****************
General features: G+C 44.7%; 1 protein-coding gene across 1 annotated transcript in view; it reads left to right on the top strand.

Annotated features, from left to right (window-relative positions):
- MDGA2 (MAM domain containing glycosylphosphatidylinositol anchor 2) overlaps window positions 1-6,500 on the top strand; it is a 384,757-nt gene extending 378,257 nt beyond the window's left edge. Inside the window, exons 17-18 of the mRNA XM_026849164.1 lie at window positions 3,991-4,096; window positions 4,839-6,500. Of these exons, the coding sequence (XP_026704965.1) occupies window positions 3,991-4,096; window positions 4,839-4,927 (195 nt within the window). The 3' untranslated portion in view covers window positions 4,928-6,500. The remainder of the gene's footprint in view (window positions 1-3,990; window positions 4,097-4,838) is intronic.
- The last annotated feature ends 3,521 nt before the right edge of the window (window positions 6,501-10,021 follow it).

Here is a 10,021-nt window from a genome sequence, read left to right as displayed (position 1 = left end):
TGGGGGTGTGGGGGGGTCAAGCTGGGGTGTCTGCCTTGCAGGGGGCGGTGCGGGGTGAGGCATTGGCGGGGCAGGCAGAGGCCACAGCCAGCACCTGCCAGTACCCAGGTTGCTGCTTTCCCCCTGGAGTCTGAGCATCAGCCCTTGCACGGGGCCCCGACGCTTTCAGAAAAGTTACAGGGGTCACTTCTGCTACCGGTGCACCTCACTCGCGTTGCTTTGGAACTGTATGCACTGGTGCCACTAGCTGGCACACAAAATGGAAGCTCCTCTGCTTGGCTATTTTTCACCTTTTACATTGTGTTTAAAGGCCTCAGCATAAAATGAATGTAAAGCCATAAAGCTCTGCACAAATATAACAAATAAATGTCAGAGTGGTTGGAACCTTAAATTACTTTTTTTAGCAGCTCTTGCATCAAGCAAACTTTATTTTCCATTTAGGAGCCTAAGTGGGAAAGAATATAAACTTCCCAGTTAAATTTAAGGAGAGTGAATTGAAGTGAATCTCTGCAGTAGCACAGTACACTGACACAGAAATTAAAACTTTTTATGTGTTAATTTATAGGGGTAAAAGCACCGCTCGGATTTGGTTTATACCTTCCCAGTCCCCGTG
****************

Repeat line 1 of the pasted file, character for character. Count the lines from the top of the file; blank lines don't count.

General features: G+C 44.7%; 1 protein-coding gene across 1 annotated transcript in view; it reads left to right on the top strand.